a theatre, film & pop culture review
Disney re-imagined the tale of the girl tumbling down the rabbit hole, creating a bizarrely upbeat tone and painting (the roses red and) Wonderland as a dreamy playground; and Tim Burton most recently re-conceptualized the children’s classic with creepy-cartoonish human characters in a dreary, off-beat, and rather dull homage to the nightmarish story. There are, of course, dozens of other delightfully weird (and weirdly delightful) takes on the tale, including a 1972 British musical film starring Peter Sellers and Dudley Moore and — curiouser and curiouser! — a 1976 soft-core porn.
This time around, Alice has followed the wrong rabbit, and is faced with an utterly depressing wonderless land on the other side of the looking glass.
Frank Wildhorn’s Wonderland is the epitome of today’s Broadway musical: a recycled story with forgettable characters, undistinguished score, and lots of florescent lights (Paul Gallo), and blindingly bright costumes (Susan Hilferty) and sets (Neil Patel’s latest since the nonsensical revival of Oleanna — oh, those glacially-moving blinds!). The cheap-looking design is at least cohesive in its garishness, seemingly geared towards kids with ADD and adults who base a show’s worth on sequins and spectacle (Sven Ortel’s cheesy video-game-esque projections).
But let’s ignore the eyesore design for a moment and get to the base of the problem: Frank Wildhorn (score), Jack Murphy (book/lyrics), and Gregory Boyd (book/directing). This destructive relationship spans years and shows, on Broadway and off, never to stellar, or even tolerable, results. All three had a hand in the critically assailed flop, Civil War, and Boyd directed the massively popular pop-goth musical, Jekyll & Hyde. Primarily a director, this appears to be Gregory Boyd‘s second shot at scriptwriting, and it really should be his last. In a super-slim conceit, an adult Alice (Janet Dacal) inexplicably follows the White Rabbit into Wonderland only to cross paths with the attiudinal Caterpillar (E. Calyton Cornelious), El Gato (a cheesy Mexican stereotype of the Cheshire Cat energetically played by Jose Llana), The Mad Hatter (Kate Shindle, playing madness as twitchiness), and The March Hare (a dreadlocked Danny Stiles, not at all resembling a rabbit). That’s it. That’s the plot, and it’s full of terrible tea party jokes, easy jabs at Disney, and nary a delightful character to be found.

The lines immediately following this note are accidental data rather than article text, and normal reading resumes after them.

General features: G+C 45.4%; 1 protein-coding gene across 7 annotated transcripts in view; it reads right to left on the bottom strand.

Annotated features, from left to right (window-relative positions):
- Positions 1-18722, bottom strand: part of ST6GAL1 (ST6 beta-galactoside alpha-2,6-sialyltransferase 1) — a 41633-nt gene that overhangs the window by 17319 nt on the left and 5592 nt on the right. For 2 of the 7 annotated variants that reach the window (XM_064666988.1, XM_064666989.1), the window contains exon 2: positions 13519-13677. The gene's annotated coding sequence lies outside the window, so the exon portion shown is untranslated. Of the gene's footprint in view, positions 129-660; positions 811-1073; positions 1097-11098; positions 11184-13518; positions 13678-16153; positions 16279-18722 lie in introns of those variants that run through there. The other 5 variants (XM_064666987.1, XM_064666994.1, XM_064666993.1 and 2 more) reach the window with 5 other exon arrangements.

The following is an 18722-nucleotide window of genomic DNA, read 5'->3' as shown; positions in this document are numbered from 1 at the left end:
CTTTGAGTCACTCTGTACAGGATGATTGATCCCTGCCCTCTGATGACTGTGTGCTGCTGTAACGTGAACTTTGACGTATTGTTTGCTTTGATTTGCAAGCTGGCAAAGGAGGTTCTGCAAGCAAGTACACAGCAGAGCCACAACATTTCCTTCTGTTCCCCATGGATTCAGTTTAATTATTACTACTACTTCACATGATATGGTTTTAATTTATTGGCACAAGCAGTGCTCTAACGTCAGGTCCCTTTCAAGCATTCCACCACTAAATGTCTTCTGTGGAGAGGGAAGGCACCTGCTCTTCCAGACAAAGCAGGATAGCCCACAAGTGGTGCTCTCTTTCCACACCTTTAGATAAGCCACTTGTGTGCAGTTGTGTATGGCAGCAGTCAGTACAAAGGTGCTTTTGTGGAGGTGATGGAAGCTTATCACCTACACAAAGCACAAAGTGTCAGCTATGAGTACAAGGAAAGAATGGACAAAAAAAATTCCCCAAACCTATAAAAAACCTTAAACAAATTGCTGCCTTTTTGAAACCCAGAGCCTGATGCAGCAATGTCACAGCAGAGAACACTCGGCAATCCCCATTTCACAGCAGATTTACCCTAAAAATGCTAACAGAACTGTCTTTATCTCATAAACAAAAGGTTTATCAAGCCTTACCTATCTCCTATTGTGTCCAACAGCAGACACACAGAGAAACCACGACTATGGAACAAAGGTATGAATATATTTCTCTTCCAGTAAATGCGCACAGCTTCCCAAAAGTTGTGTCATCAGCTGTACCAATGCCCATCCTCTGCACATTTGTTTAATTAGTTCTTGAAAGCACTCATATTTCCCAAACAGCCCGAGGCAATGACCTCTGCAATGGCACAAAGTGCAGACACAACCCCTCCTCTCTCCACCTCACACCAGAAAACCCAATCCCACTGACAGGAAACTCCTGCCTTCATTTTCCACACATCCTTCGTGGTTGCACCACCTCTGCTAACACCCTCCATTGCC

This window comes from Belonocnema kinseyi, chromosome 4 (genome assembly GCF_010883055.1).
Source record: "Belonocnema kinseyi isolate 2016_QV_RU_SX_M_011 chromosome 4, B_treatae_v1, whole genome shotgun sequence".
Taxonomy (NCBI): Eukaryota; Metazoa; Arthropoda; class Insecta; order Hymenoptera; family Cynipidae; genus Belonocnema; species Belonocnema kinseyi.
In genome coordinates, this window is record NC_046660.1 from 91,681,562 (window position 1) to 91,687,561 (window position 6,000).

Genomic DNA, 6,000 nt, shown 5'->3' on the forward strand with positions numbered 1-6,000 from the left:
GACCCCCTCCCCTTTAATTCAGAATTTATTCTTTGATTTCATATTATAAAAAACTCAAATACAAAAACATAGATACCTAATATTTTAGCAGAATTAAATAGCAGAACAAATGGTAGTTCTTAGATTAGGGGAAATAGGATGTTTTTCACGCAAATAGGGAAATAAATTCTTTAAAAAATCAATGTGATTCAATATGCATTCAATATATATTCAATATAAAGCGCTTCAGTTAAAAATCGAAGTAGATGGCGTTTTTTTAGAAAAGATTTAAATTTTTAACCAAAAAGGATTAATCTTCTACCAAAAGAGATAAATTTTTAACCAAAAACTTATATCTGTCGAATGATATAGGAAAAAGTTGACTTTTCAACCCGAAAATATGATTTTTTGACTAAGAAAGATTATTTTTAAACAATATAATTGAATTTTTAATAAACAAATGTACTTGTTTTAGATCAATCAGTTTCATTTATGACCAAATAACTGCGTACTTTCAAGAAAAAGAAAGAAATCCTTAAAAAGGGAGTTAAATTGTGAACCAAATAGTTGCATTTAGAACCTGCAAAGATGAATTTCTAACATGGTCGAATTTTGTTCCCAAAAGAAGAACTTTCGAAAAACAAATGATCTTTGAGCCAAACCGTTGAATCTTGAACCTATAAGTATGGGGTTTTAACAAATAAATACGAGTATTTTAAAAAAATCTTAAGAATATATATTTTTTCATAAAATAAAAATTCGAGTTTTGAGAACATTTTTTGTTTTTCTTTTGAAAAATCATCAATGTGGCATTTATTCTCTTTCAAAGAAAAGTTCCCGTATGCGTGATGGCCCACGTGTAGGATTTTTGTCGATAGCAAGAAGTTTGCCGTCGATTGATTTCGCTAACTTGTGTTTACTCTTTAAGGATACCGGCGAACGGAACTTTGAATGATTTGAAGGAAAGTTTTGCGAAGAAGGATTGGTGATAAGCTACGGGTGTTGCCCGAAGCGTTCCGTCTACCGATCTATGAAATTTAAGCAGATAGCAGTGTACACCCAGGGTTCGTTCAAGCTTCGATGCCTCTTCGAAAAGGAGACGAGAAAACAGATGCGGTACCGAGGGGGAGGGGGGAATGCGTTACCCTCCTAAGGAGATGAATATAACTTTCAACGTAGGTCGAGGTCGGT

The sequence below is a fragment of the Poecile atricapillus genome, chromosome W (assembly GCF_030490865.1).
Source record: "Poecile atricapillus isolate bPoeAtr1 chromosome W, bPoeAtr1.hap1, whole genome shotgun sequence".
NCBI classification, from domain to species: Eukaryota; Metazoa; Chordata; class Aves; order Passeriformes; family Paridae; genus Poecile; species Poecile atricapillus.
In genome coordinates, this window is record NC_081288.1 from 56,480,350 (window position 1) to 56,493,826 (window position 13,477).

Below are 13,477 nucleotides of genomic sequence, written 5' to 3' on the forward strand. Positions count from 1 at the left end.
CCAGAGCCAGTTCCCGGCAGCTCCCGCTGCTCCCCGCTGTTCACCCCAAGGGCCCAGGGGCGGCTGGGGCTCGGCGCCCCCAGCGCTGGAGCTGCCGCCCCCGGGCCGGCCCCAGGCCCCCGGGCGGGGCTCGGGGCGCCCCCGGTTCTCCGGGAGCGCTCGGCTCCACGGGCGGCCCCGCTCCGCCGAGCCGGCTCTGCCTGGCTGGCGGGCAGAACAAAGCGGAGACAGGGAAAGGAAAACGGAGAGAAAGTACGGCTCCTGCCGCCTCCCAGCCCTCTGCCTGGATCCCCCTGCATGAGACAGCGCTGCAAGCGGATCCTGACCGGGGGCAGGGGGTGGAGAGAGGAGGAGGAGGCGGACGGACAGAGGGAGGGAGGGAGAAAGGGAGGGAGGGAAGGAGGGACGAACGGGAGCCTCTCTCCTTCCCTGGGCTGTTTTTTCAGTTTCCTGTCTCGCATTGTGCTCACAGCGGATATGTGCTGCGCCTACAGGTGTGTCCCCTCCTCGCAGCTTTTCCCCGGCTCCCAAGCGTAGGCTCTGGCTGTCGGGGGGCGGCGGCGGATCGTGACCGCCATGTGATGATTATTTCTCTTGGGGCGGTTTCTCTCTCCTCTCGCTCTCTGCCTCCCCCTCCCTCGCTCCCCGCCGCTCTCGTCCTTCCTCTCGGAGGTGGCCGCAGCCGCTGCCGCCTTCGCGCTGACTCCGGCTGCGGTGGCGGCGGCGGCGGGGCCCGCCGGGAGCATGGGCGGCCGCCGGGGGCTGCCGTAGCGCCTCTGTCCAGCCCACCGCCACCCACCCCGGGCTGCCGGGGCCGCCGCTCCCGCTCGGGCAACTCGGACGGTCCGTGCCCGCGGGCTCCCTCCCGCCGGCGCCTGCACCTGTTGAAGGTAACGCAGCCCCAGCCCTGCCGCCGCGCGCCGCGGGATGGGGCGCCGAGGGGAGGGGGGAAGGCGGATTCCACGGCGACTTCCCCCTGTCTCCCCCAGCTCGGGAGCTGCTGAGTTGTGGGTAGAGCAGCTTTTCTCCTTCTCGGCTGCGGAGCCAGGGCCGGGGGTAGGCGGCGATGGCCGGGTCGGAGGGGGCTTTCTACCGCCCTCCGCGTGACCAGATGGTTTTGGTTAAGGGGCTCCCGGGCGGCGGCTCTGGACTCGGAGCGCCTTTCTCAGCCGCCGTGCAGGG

It’s become too easy to poke fun of a Frank Wildhorn show, as they are notorious messes. The fact of the matter is, though, that while his collaborations are most unfortunate, Wildhorn’s scores are often quite pleasing, full of sweeping ballads and rousing choral numbers. Certainly he’ll never be mistaken for Sondheim, but his music will also never be the main reason a show fails (and, in fact, The Scarlet Pimpernel is great, campy fun). Alas, in the case of Wonderland, even Mr. Wildhorn has gotten particularly lazy. Here, each character, in a slightly different style, introduces his or herself to Alice via song, and that’s the entire score: character introductions. All are indistinctive, and each is forgotten immediately as the next character magically appears on stage.
The one charming exception to this mundane musical parade of Wonderlandians is “One Knight,” when we meet Jack the White Knight (Darren Ritchie), who musically vows to save Alice, his Damsel in Distress — never mind that she’s not actually in any distress. Jack and his fellow knights serenade Alice boy-band style, replete with cheesy-generic love-song lyrics, over-the-top vocal affectations, and hilariously spot-on step-touch, dramatic finger-snap, heart-pumping movement. To thank for this one genuinely clever, joyful moment in an otherwise dull show, we have the hilarious choreography of Margueritte Derricks, in only her second Broadway effort.
Unfortunately, even Jack and his band of hunky boy-knights couldn’t save this uninspired musical in distress. Mr. Wildhorn, do yourself a favor: cultivate some new creative relationships and develop some completely original work. Your critics — and your fans — will thank you.